It would be interesting to see photos of this unique phenomenon. As I understand it, such a position of celestial bodies is not observed every year.

steve case

Re: APOD: Saturn and Jupiter over Italian Peaks (2020 Oct 20)

Post by steve case » Tue Oct 20, 2020 12:50 pm

Exactly what I wanted to know, thank you all.

Here's a link
https://www.moongiant.com/calendar/december/2020/
to a Phases of the moon calendar for December 2020.

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Re: APOD: Saturn and Jupiter over Italian Peaks (2020 Oct 20)

Post by Chris Peterson » Tue Oct 20, 2020 1:23 pm

KayBur wrote:
Tue Oct 20, 2020 9:18 am
Chris Peterson wrote:
Tue Oct 20, 2020 4:30 am
steve case wrote:
Tue Oct 20, 2020 4:19 am
So what date in December will the waxing moon be closest?
The two planets will be closest on Dec 21, at which point they will be halfway across the sky from the first quarter Moon.

Around Dec 16 the very new Moon will be about 5° from Jupiter, and the planets will be about a half degree apart. Might be a pretty triple conjunction.
It would be interesting to see photos of this unique phenomenon. As I understand it, such a position of celestial bodies is not observed every year.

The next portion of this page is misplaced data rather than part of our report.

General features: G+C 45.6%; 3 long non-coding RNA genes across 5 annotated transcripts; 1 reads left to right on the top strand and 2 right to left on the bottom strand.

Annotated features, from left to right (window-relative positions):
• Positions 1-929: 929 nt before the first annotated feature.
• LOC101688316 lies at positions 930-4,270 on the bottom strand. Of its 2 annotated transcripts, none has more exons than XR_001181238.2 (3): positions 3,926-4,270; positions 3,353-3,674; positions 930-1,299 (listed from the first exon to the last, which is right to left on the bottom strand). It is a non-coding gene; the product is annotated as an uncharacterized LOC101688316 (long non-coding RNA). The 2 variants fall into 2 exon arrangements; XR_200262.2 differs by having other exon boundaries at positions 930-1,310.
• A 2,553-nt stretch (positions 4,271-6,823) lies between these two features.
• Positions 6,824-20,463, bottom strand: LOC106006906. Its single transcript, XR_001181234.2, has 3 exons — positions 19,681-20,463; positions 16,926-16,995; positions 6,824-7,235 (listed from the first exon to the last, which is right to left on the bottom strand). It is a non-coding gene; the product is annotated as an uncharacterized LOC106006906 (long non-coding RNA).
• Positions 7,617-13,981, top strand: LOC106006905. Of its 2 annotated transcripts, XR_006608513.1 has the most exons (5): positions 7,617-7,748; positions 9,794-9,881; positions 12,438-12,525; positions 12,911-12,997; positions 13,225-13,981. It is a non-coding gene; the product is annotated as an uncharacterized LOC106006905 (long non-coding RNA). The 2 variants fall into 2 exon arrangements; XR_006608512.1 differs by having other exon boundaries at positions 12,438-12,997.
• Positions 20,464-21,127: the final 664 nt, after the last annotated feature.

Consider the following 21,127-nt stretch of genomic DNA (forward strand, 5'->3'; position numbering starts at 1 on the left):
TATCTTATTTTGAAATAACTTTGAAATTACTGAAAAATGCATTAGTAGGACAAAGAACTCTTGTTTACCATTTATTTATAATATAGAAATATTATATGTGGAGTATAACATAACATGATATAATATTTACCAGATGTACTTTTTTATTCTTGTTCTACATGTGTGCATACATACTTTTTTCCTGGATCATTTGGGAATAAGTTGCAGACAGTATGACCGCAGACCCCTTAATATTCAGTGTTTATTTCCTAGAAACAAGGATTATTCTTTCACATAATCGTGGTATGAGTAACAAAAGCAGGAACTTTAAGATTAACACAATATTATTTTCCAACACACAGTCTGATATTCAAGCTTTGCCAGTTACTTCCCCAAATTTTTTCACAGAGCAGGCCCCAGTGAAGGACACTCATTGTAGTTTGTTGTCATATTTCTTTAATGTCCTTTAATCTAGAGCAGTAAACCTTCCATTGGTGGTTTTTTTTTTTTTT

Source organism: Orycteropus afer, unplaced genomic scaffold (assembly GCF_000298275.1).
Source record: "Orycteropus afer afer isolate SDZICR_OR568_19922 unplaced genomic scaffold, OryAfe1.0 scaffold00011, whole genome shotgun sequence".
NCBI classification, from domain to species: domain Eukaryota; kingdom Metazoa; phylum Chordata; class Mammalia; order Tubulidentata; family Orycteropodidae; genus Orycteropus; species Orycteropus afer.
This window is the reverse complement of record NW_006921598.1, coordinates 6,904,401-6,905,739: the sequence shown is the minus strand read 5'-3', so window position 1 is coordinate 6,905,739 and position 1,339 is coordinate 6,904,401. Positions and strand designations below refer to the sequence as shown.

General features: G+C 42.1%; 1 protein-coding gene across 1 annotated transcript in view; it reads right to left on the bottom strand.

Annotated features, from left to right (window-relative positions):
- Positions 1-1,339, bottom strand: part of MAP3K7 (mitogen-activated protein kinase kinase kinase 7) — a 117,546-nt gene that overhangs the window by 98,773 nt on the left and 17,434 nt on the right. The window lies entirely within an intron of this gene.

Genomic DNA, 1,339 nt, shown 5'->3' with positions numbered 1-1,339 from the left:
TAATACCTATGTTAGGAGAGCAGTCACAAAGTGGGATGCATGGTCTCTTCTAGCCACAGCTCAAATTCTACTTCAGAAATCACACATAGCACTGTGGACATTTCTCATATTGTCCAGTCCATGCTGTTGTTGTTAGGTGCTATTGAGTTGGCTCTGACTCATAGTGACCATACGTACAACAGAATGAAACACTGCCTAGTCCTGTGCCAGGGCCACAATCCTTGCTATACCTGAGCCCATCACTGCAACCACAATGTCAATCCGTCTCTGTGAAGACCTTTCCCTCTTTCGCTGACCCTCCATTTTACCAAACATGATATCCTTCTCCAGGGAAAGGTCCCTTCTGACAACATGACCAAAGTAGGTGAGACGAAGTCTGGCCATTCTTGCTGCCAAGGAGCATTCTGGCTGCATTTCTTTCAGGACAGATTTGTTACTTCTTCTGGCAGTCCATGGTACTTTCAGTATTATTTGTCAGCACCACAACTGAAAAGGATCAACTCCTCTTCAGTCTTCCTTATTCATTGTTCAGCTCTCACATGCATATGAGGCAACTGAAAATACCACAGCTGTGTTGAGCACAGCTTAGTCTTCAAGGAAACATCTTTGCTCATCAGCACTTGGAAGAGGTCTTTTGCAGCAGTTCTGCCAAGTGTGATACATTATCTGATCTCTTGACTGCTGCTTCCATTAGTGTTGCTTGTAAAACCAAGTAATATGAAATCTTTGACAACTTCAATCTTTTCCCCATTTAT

Weather permitting I will certainly be taking lots of images. It will be remarkable to have both planets (and maybe even part of the Moon) in the same telescopic field at the same time. That is, to be able to image both planets at a high enough magnification to resolve them and have them in a single frame.
Chris

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Re: APOD: Saturn and Jupiter over Italian Peaks (2020 Oct 20)

Post by BDanielMayfield » Tue Oct 20, 2020 9:22 pm

Chris Peterson wrote:
Tue Oct 20, 2020 1:23 pm
KayBur wrote:
Tue Oct 20, 2020 9:18 am
Chris Peterson wrote:
Tue Oct 20, 2020 4:30 am


The two planets will be closest on Dec 21, at which point they will be halfway across the sky from the first quarter Moon.

Around Dec 16 the very new Moon will be about 5° from Jupiter, and the planets will be about a half degree apart. Might be a pretty triple conjunction.
It would be interesting to see photos of this unique phenomenon. As I understand it, such a position of celestial bodies is not observed every year.
Weather permitting I will certainly be taking lots of images. It will be remarkable to have both planets (and maybe even part of the Moon) in the same telescopic field at the same time. That is, to be able to image both planets at a high enough magnification to resolve them and have them in a single frame.
So it should be possible to see Jupiter, Saturn, and the six largest moons of our solar system (counting an edge of our Moon) all in the same telescopic field of view. This should lead to many awesome images.
Just as zero is not equal to infinity, everything coming from nothing is illogical.